With watering every other day and a daily check to ensure that they are all happy, the newest kids on the block are settling into their new homes in the Rare and Unusual Border and the Walk of Hidden Treasures collectively! I don’t remember if I relayed the story of how it was that eight new plants managed to find homes or not, so I’ll risk repeating myself. Anyone who has visited my garden immediately comments on the size – or obvious lack thereof. Its hard to visualize. I left on the Thursday morning of our famed nursery crawl with a list – something that I have done from a time that dates back to my earliest forays in gardening – and something that of late, is supposed to help protect me from those ‘spontaneous lust filled cravings’ that pending on where it is exactly that I am headed, can be lethal to the pocketbook to say nothing of the so-called budget.
OG [Outlaw Gardener] kindly reminded me in a recent comment that you cannot put a price on beauty, and when you take into consideration that my quest in life, as the tagline of this blog can attest is ‘Searching For the Ultimate Holy Grail Plants!’ Those familiar with Holy Grail selections realize that in most cases, most, when and if they can be located in hort commerce, can be downright expensive! There is no use beating around the bush. One nursery crawl compatriot once commented, ‘the plants you choose are usually always small in comparison to mine, and are bloody expensive to boot!’ Welcome to the life of a collector! Alas. I digress!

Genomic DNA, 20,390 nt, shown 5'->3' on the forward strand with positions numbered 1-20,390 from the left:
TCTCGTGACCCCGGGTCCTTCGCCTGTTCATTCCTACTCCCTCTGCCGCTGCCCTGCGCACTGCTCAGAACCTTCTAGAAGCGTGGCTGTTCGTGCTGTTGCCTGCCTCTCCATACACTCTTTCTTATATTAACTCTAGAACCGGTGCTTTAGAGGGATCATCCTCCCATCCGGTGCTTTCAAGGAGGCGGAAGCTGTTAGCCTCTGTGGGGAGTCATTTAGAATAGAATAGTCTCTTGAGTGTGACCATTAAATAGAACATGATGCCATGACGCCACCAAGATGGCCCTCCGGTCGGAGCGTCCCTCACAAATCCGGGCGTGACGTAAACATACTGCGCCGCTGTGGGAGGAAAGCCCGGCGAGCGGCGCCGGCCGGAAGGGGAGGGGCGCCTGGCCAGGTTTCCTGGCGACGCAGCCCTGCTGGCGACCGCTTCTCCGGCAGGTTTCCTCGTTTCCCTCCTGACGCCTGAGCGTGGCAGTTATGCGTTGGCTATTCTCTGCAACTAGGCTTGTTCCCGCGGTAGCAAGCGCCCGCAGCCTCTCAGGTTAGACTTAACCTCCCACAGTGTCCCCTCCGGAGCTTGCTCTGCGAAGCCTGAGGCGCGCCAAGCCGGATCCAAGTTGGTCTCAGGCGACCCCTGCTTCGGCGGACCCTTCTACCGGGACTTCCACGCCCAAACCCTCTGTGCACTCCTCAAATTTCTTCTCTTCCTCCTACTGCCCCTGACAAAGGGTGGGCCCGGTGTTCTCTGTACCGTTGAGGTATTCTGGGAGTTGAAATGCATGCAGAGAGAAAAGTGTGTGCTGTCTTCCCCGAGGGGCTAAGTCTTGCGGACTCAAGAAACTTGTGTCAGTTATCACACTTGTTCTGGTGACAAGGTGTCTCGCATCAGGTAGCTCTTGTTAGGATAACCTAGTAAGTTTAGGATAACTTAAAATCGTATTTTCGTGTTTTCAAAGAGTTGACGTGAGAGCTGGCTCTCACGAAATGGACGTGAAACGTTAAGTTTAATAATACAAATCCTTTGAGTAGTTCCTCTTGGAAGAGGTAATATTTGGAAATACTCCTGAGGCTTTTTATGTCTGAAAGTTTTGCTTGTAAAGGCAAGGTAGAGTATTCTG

Arisaema triphyllum ‘Black Jack’
With 321 listings in my garden repertoire to date, I sometimes have to ponder the most dreadful question that can cross a collector’s path. When is it a case of too much and too many? I found myself pondering this same question aloud during my ‘Green Monologue’ – the closing segment of ‘Through the Garden Gate.’ Seems that this segment is a listener favourite early in my fledgling career as a radio show host [ I still have to shake my head sometimes!] and as such I have decided to forego any form of scripting and simply ‘go from the heart.’ A somewhat daring thing to do so early on, but as one of my producers said, ‘its easy to do an interview, but to lay yourself bare, that’s the sign of a confident host!’ Not so sure about the confident part, but I want to forge a bond with my listeners whereby they are afforded a personal glimpse into me, the consummate plantaholic who loves nothing better than to pontificate on plants and plant collecting!
Arisaema consanguineum ‘Perfect Wave’
If we look at a specific genus, as most collectors are wont to do, you will discover that my collection of Epimedium tips the scale at eighteen, the most within a single genus that is quickly becoming a personal favourite – a number that is likely to grow with new releases coming fast and furious such as E. ‘Sakura Maru’ shown below:
A close second belongs to the genus Polygonatum, which has been a personal favourite of mine dating back to my childhood when I accompanied my Grandparents on weekend walks through what I affectionately refer to as the ‘Darkling Wood’ of Lambton County.
Polygonatum odoratum ‘Fireworks’
How many is too many? Perhaps when I have to consider filling my mattress with soil and sharing a bed to accommodate them all! Truth be told, I’d probably be hard pressed to kick any of them out when push came to shove! In the meantime, there will always be room for one more Holy Grail plant, or two, or three.
As for how much is too much – you’ll never catch this proud collector spilling the beans about how much he paid for such and such a plant! Instead I’ll use a slightly less boastful euphemism! The summer that both Acer campestre ‘Carnival’ [above] and Larix decidua ‘Horstmann Recurva’ [below] joined the ‘family’, I never knew that there were so many ways of enjoying Kraft Dinner and Peanut Butter! Of course there’s always the compliments directed to your sudden weight loss, that regardless of the sporadic urges to chew your arm off, manage to boost the ego!